Your mother, Deborah, is a writer as well. Has she influenced the way you write your own songs in any way? Could you give us an insight into your songwriting process?
Both my parents have influenced me a great deal. My mom is such an incredible writer and so is my sister — I’m more “matter of fact” about things. I like to get to the point clearly, quickly, and significantly. I want to read my songs without music and still feel something.
On that note, what’s your favourite song you’ve written and why?
That’s a hard one… I’m making new stuff now that I really like but it’s too soon to talk about those right now. My earlier stuff I wrote I didn’t think about as much. I didn’t know enough yet about who I was as an artist and also what else was out there. I was just doing what I felt and that made the process different than it is now because now I feel like I know too much [laughing] and I’m super critical of everything because now I say to myself: “yeah, yeah, yeah… someone already said that and said it better, so push harder.” I know my perspective is unique and I know I’m good but now good isn’t enough for me. I want to be fucking incredible so that affects everything I do, which I think is a good thing.
You’ve stated multiple times that remaining true to yourself is one of your top priorities. You’ve also name-checked Lauryn Hill as your main influence. What other things –artists or otherwise- influence you and how do you find the balance so that it feels right for you and your music?
I’m most inspired by artists who are themselves, who leave a piece of themselves on every song and every stage. Not just sweat but heart. Like, show me who you are. I think the industry can be a weird place because they want you to stand out but they also like to point to other people and say, look what they did! You should do that too! So for me, I guess this can be a gift and a curse, but I’m really bad at doing shit I don’t want to do, which is helpful for me as an artist. I know if something is a fit or not for me quite quickly. And if I just stay true to that, I’ll be good.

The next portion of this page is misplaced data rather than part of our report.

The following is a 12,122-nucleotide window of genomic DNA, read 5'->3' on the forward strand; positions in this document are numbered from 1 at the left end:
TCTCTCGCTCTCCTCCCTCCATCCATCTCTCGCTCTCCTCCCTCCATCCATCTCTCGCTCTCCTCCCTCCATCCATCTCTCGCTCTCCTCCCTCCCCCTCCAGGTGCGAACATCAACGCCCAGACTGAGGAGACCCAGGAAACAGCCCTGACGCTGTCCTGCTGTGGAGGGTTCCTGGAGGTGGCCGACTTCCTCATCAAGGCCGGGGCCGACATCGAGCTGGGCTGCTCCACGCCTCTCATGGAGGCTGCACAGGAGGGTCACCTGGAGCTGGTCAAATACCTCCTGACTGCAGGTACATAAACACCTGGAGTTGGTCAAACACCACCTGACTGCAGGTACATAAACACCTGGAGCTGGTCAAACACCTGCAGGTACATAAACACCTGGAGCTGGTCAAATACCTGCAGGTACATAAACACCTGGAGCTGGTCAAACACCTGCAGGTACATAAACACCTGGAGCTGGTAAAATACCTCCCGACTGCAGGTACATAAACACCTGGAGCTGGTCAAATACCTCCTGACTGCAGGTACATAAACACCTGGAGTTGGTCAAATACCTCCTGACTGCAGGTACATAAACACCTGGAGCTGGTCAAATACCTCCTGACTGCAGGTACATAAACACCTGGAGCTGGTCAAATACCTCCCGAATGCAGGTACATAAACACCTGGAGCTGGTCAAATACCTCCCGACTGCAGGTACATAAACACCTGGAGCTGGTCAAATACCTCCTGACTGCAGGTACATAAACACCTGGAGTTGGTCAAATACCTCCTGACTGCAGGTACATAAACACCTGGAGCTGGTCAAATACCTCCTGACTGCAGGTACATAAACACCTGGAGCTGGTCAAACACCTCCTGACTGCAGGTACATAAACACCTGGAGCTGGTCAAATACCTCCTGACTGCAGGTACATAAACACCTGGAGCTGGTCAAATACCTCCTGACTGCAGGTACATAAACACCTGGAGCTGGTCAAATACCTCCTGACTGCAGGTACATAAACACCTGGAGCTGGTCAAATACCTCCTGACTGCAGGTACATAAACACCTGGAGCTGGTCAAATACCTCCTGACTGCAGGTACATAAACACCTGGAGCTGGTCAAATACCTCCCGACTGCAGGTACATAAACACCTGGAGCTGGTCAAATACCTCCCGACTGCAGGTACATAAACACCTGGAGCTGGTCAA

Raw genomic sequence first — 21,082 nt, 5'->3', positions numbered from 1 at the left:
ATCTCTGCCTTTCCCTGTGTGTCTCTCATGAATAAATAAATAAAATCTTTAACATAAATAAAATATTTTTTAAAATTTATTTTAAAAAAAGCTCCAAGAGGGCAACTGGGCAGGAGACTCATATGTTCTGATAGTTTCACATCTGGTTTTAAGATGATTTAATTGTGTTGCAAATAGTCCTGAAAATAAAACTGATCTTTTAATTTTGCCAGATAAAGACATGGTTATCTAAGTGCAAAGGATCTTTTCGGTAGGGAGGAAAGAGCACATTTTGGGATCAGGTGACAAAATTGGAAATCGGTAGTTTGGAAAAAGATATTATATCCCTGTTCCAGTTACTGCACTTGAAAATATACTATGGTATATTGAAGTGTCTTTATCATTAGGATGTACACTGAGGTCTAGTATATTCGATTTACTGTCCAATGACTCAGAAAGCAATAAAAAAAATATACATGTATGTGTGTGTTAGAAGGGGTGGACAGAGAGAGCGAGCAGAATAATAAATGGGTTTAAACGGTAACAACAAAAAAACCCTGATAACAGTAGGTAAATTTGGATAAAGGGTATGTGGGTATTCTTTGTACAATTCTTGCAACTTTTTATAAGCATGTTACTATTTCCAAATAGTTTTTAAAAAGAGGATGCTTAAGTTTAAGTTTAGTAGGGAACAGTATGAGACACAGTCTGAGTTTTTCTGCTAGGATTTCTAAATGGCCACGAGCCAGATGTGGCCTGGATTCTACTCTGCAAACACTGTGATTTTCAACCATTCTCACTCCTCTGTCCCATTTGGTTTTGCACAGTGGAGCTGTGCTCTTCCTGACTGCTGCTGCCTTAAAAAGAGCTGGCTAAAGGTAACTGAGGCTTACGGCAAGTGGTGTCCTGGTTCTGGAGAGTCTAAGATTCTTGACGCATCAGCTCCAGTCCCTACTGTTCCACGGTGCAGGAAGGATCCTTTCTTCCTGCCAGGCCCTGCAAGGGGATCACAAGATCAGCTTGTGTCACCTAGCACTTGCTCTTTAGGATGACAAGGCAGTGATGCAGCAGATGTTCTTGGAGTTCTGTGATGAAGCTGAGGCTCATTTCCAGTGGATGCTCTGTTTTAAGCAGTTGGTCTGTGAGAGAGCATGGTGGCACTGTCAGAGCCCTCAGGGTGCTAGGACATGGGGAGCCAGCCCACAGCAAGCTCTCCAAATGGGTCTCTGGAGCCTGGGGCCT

What are some artists that you would love to collaborate with?
You released your debut album ‘Selfish’ on your own… Independent artists notoriously have a hard time stepping into the limelight but, on the contrary, can also control the trajectory of their sound without external influence. Is remaining independent something you value when it comes to making your music?
To me, now, it’s not necessarily about remaining independent but more about the fact that anyone who comes on board will need to realize that I’m running the ship. With help, of course. But no one knows better than me or more than me about me. That’s just a fact and, in my experience so far, lots of people have come on and wanted to control and change me and tell me they know better, which I don’t even fight with them about because my energy is sacred to me and trying to explain obvious things to people is a waste of my time. I’d rather just move on and find someone who gets it, no hard feelings.
‘Selfish’ released last year and referred to the journey of finding yourself musically. You are working on your new EP, which will be released next year. What path is your journey taking with this new venture? Do you feel like you have ultimately found yourself musically?
Oh boy! ‘Selfish’ was definitely just the beginning and feels like lifetimes ago. I’m a lot more intentional with everything than I was. With ‘Selfish’, I just needed to get that out of me. I didn’t really care about anything else. I didn’t care how anyone else did it before or what anyone thought I should do, I was like, no, this is what this project is, it all goes together and it needs to be out in the world! Now that I got it out, I’m like, ok here I am. This is what I made and that’s just the first thing I ever did! I’m proud as f*** of ‘Selfish’ but the sky is the limit for me so I want to push myself harder and further and never stop.
Stella is currently in the studio working on her new EP, which will be out next year. Keep up with her here.
This Schön! online exclusive was produced by
Photography / Andrew Boyle
Fashion / Heather Dunphy
Talent / Stella Santana
Hair / Marco Santini @ Tracey Mattingly
Make Up / Leslie Lopez @ Tracey Mattingly
Photography Assistants / Nick Suttle & Sincere Dennis
Interview / Sara Delgado